date: 2017/07/16 12:04:21
- user: cg
- file: YesNoBox.st directory: libwidg
- module: stx stc-classLibrary: libwidg
- Claus Gittinger
originally, ST/X had separate classes for the various entry methods;
there were YesNoBox, EnterBox, InfoBox and so on.
In the meantime, the DialogBox class (and therefore its alias: Dialog)
is going to duplicate most functionality found in these classes.
In the future, those existing subclasses' functionality is going to
be moved fully into Dialog, and the subclasses will be replaced by dummy
delegators. (They will be kept for backward compatibility, though).
New applications should use corresponding confirmation
methods from DialogBox.
this class implements yes-no boxes by adding another (no-) Button to the WarnBox-View.
They are created with:
aBox := YesNoBox title:'some title'.
aBox okAction:[ .. some action to be performed when ok is pressed ].
and finally shown with:
The default box shows 'yes' and 'no' in its buttons; this can be changed with:
aBox yesText:'some string'.
aBox noText:'some string'.
There is also protocol to set both button titles in one message.
Also, the action associated to the noButton can be changed.
For very simple yes/no queries, you can also use the much simpler confirm:.
Since implemented in Object, everyone understands confirm. You can pass
a question message (but not change the buttons labels).
self confirm:'some question'
and will return true or false.
For compatibility with ST-80, use:
return the bitmap shown as icon in my instances.
This is the default image; you can overwrite this in a concrete
instance with the #image: message.
title: titleString yesText: yesString noText: noString
return a new YesNoBox with title, and buttonLabels yesString/noString
extract values from the styleSheet and cache them in class variables.
Here, the cached infoBitmap is simply flushed.
looks better; should it come from the StyleSheet ?
compute the boxes preferredExtent from the components' sizes
If I have an explicit preferredExtent..
If I have a cached preferredExtent value..
open the receiver and return true for yes, false for no.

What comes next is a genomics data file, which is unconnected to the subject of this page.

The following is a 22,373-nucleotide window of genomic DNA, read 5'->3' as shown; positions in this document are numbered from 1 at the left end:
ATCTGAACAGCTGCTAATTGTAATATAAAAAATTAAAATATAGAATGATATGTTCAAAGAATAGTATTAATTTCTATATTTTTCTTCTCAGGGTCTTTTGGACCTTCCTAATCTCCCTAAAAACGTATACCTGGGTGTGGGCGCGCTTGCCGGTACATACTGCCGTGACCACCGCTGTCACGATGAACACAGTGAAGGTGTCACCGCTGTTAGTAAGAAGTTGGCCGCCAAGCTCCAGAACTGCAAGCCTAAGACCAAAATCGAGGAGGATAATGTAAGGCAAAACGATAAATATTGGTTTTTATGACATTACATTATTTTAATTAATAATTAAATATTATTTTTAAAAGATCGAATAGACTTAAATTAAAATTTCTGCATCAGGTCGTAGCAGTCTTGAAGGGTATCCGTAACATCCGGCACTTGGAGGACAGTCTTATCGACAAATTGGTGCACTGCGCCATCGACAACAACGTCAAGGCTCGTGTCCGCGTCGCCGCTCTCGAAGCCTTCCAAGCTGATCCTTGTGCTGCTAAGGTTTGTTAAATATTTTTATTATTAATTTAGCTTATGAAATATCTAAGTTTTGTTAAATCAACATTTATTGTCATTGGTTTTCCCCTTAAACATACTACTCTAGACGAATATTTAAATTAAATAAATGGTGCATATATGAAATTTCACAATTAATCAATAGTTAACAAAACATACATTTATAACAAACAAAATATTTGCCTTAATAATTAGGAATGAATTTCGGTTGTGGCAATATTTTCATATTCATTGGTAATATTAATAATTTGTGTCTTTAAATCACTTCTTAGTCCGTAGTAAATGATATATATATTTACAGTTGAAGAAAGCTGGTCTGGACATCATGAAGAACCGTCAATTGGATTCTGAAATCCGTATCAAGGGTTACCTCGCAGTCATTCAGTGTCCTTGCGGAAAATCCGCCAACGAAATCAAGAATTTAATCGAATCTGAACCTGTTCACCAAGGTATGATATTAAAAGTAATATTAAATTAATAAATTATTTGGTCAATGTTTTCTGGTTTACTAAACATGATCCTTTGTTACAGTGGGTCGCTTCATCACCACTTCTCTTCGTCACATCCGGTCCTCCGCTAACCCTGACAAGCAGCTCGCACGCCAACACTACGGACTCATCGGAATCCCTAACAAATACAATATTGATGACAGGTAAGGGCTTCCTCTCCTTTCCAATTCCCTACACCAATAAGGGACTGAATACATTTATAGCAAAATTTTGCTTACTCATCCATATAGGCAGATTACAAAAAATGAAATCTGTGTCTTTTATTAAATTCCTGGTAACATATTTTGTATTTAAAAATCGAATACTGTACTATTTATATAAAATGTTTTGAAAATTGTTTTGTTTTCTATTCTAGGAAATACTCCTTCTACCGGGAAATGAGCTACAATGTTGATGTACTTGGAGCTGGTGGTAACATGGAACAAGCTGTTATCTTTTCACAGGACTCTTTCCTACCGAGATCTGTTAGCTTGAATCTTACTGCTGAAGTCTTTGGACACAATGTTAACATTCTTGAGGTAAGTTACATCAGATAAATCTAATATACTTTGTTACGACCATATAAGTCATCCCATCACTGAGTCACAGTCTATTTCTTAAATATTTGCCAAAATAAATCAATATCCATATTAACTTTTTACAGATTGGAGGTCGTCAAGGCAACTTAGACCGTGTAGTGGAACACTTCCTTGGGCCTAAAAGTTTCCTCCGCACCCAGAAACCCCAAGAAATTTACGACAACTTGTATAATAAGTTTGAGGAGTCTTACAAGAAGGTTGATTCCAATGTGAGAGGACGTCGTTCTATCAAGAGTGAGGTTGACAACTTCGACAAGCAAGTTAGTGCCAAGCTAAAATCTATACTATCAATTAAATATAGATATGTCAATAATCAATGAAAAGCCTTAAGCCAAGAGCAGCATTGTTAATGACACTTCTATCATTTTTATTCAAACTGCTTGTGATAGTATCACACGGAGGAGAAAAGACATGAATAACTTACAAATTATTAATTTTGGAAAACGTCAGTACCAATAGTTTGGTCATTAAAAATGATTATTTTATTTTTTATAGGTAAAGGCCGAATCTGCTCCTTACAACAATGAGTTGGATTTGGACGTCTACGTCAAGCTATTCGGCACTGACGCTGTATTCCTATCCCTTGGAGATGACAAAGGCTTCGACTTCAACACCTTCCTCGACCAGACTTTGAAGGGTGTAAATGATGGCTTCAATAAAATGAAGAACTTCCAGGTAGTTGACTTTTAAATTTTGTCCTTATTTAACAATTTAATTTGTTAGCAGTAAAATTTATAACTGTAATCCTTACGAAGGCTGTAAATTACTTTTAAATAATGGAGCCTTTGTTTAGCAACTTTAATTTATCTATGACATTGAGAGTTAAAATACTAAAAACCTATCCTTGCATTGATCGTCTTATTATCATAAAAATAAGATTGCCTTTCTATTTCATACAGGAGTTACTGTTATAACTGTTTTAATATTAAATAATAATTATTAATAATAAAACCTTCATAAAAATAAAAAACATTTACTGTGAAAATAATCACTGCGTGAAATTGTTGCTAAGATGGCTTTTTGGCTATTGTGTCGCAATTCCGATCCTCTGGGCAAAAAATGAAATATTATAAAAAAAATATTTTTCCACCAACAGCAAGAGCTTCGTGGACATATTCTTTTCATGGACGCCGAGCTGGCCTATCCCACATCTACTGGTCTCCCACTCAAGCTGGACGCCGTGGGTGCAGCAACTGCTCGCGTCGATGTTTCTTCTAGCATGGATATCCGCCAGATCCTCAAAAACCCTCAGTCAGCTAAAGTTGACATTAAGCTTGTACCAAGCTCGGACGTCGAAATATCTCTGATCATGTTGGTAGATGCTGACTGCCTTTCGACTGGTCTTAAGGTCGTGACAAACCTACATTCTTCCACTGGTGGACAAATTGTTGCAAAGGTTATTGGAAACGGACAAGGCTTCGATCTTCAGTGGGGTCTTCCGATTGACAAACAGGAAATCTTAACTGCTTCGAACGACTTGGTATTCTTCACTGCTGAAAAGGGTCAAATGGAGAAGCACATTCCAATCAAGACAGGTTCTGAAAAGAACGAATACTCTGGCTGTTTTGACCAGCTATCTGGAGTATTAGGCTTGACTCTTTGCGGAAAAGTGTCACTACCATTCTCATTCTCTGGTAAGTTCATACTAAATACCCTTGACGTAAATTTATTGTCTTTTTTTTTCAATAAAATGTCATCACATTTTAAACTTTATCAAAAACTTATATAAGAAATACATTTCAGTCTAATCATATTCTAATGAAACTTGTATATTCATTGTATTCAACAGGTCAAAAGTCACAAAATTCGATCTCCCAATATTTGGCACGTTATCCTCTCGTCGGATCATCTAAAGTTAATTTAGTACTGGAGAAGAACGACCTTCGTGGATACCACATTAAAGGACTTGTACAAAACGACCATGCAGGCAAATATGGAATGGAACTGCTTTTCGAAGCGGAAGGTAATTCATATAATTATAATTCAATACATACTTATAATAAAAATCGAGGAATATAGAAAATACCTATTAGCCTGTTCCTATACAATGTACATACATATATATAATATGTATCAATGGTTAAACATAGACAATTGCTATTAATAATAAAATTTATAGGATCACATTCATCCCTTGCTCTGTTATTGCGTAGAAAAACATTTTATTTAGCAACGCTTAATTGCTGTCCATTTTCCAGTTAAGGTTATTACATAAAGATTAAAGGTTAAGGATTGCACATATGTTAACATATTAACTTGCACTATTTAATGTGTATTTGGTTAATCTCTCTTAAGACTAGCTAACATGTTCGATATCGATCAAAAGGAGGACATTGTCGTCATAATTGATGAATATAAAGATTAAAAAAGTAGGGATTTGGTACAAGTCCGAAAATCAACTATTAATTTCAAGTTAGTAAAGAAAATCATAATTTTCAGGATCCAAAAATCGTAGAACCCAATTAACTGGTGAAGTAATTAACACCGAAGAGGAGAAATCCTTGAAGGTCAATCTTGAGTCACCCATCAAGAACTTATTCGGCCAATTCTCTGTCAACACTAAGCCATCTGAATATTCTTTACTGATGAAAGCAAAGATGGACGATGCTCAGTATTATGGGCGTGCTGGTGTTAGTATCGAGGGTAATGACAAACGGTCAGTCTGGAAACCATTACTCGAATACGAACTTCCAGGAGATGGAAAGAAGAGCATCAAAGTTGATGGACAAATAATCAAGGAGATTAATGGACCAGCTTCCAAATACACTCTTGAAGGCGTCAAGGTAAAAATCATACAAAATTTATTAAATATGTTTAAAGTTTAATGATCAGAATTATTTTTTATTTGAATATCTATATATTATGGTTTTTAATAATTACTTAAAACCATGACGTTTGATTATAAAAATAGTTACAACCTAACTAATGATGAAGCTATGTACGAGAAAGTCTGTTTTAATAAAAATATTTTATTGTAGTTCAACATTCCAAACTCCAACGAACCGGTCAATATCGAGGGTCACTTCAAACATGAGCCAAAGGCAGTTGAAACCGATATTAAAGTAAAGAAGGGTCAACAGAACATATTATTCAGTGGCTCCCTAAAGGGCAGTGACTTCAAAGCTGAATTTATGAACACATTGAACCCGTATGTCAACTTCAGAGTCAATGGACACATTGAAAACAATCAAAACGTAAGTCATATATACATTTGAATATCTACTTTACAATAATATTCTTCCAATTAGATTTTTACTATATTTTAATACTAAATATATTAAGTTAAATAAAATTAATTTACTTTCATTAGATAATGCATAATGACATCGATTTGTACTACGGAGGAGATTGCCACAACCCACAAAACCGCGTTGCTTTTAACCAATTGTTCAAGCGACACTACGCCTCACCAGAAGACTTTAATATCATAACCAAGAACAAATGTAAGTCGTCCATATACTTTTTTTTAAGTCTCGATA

This is an easier interface to use, since no action blocks
have to be defined. The title is used as previously defined.
open a modal yes-no dialog.
Return true for yes, false for no.
This is an easier interface to use, since no action blocks have to be defined.
YesNoBox new confirm:'really?'
for ST-80 compatibility, you should use Dialogs confirm
(which simply forwards the request to the YesNoBox anyway):
user pressed the no-button;
hide myself and evaluate the action
Notice, the preferred use is via the DialogBox class messages,
these (DialogBox) mesages are compatible with VW and should therefore
be used for portability.
Direct reference to YesNoBox is only required for highly specialized boxes.
Dialog confirm:'Coffee ?'
Dialog confirmWithCancel:'Coffee ?'
aBox := YesNoBox title:'Coffee or tee ?'.
aBox yesAction:[Transcript showCR:'make coffee'].
aBox noAction:[Transcript showCR:'make tee'].
Also, have a look at the inherited protocol; for example, this allows changing
the bitmap (default: a question mark) and other properties.
If the box is needed to ask for a simple boolean, you can also use the
#confirm method, to bring up a box, let it ask for something and return
true or false.
aBox := YesNoBox new.
aBox title:'Coffee or Tee?'
yesAction:[Transcript showCR:'make coffee']
noAction:[Transcript showCR:'make tee'].
aBox yesText:'Coffee' noText:'Tee'.
of course, this can also be written shorter as:
box := YesNoBox new.
value := box confirm:'yes or no:'.
(YesNoBox new confirm:'yes or no:') ifTrue:[
(Dialog confirm:'yes or no:') ifTrue:[